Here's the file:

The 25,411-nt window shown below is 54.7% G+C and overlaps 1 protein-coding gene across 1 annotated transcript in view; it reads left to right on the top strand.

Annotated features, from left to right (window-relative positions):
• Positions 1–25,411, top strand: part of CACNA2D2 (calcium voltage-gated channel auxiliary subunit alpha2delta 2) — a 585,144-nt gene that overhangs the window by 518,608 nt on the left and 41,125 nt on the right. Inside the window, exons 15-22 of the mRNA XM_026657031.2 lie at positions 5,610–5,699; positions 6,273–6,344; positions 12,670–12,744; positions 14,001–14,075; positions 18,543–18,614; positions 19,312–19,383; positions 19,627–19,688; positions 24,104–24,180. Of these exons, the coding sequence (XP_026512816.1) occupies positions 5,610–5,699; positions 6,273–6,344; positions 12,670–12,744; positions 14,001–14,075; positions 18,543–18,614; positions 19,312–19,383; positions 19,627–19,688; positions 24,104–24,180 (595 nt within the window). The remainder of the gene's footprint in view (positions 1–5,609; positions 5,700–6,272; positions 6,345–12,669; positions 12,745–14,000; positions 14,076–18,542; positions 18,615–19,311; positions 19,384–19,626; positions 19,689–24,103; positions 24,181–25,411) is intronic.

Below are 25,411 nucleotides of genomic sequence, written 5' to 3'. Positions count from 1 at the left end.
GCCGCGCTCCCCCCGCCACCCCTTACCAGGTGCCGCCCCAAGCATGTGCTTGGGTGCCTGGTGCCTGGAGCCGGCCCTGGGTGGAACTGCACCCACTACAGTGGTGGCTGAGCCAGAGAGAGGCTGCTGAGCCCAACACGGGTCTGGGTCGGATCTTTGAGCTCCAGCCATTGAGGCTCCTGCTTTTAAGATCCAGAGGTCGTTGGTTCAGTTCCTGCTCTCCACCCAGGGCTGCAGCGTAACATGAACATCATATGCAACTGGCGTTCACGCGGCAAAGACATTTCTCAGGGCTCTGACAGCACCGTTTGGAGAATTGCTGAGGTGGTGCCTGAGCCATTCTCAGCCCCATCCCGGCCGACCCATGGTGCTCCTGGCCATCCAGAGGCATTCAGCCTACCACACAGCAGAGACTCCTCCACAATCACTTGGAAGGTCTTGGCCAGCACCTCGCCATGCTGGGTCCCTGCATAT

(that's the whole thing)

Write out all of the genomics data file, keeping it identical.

The 25,411-nt window shown below is 54.7% G+C and overlaps 1 protein-coding gene across 1 annotated transcript in view; it reads left to right on the top strand.

Annotated features, from left to right (window-relative positions):
• Positions 1–25,411, top strand: part of CACNA2D2 (calcium voltage-gated channel auxiliary subunit alpha2delta 2) — a 585,144-nt gene that overhangs the window by 518,608 nt on the left and 41,125 nt on the right. Inside the window, exons 15-22 of the mRNA XM_026657031.2 lie at positions 5,610–5,699; positions 6,273–6,344; positions 12,670–12,744; positions 14,001–14,075; positions 18,543–18,614; positions 19,312–19,383; positions 19,627–19,688; positions 24,104–24,180. Of these exons, the coding sequence (XP_026512816.1) occupies positions 5,610–5,699; positions 6,273–6,344; positions 12,670–12,744; positions 14,001–14,075; positions 18,543–18,614; positions 19,312–19,383; positions 19,627–19,688; positions 24,104–24,180 (595 nt within the window). The remainder of the gene's footprint in view (positions 1–5,609; positions 5,700–6,272; positions 6,345–12,669; positions 12,745–14,000; positions 14,076–18,542; positions 18,615–19,311; positions 19,384–19,626; positions 19,689–24,103; positions 24,181–25,411) is intronic.

Below are 25,411 nucleotides of genomic sequence, written 5' to 3'. Positions count from 1 at the left end.
GCCGCGCTCCCCCCGCCACCCCTTACCAGGTGCCGCCCCAAGCATGTGCTTGGGTGCCTGGTGCCTGGAGCCGGCCCTGGGTGGAACTGCACCCACTACAGTGGTGGCTGAGCCAGAGAGAGGCTGCTGAGCCCAACACGGGTCTGGGTCGGATCTTTGAGCTCCAGCCATTGAGGCTCCTGCTTTTAAGATCCAGAGGTCGTTGGTTCAGTTCCTGCTCTCCACCCAGGGCTGCAGCGTAACATGAACATCATATGCAACTGGCGTTCACGCGGCAAAGACATTTCTCAGGGCTCTGACAGCACCGTTTGGAGAATTGCTGAGGTGGTGCCTGAGCCATTCTCAGCCCCATCCCGGCCGACCCATGGTGCTCCTGGCCATCCAGAGGCATTCAGCCTACCACACAGCAGAGACTCCTCCACAATCACTTGGAAGGTCTTGGCCAGCACCTCGCCATGCTGGGTCCCTGCATAT